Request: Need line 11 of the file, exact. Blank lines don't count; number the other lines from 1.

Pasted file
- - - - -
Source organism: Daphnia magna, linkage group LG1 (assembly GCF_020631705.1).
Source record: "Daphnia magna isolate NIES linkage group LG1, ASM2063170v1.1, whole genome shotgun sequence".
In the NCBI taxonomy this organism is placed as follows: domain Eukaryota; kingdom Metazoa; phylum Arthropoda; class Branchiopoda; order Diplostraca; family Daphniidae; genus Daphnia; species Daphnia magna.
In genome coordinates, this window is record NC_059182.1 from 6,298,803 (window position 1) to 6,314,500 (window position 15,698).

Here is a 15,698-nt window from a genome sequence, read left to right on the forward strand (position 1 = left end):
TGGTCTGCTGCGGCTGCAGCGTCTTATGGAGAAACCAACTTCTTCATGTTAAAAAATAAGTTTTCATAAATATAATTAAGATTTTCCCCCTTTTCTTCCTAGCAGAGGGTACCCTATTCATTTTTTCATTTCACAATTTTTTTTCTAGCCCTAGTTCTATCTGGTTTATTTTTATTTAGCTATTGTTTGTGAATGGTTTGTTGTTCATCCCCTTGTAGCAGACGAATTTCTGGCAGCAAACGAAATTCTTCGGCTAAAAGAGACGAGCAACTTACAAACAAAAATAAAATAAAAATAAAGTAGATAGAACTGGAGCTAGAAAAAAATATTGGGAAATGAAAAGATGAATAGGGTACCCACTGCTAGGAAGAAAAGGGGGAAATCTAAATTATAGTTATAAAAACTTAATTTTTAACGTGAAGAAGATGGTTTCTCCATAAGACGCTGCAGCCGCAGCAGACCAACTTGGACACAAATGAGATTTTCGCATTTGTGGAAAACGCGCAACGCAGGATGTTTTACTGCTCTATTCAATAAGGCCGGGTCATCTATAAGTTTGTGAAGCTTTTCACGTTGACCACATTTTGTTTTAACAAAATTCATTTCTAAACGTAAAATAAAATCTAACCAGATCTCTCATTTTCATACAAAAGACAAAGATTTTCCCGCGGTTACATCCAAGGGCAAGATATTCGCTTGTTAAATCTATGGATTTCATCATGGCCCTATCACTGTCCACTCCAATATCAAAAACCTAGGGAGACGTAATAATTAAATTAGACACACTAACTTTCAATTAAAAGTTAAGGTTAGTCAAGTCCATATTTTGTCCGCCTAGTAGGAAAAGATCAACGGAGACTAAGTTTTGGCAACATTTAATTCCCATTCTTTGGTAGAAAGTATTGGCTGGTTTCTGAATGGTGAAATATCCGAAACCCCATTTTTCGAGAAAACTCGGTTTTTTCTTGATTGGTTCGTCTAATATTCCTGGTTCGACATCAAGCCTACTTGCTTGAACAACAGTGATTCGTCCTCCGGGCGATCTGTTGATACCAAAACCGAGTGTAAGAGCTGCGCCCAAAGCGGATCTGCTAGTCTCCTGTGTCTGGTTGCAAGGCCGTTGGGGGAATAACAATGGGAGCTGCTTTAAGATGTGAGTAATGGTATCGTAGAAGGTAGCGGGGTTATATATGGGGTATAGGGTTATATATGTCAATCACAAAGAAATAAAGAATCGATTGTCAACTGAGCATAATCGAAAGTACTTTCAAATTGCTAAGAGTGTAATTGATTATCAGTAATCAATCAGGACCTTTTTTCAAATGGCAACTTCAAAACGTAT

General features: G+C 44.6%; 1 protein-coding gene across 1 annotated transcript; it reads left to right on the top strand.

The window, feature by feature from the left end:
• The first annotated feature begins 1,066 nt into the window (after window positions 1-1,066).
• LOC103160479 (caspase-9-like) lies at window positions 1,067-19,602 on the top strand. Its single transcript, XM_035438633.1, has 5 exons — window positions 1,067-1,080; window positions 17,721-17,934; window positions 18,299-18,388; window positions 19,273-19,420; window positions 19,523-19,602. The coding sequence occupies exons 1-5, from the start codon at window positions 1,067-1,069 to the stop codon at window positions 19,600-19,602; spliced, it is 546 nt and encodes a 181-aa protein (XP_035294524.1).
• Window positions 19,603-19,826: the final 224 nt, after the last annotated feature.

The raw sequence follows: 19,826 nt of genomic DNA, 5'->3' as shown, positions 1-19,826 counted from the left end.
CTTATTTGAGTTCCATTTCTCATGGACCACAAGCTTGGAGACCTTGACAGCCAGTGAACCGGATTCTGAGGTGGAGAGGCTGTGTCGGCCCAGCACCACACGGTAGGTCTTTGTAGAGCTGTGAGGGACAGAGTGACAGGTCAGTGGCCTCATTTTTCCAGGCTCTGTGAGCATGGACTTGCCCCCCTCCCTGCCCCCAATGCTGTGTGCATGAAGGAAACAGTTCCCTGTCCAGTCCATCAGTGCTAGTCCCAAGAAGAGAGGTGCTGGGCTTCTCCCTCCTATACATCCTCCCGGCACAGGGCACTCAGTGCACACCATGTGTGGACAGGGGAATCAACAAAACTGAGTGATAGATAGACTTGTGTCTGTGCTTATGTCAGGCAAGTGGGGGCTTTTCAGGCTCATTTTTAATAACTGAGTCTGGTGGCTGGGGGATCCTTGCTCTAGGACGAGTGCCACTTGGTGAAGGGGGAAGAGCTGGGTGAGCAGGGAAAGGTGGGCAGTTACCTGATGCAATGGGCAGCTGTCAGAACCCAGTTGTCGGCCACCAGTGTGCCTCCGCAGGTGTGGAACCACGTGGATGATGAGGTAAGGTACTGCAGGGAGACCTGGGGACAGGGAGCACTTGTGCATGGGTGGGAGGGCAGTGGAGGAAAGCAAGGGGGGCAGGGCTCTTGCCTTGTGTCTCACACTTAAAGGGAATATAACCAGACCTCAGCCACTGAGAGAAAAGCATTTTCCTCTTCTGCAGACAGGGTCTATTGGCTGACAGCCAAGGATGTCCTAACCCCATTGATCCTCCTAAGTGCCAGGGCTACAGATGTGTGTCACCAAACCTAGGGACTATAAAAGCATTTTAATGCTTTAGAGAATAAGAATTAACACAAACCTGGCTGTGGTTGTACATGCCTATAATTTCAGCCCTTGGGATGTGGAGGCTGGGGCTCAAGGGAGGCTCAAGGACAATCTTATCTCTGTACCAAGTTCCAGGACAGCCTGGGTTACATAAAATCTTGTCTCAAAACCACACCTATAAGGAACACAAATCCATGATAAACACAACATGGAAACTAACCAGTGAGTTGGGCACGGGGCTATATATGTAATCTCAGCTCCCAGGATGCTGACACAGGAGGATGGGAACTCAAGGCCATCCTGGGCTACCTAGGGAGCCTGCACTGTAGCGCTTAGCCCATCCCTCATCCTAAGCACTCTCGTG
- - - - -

• Window positions 19,603-19,826: the final 224 nt, after the last annotated feature.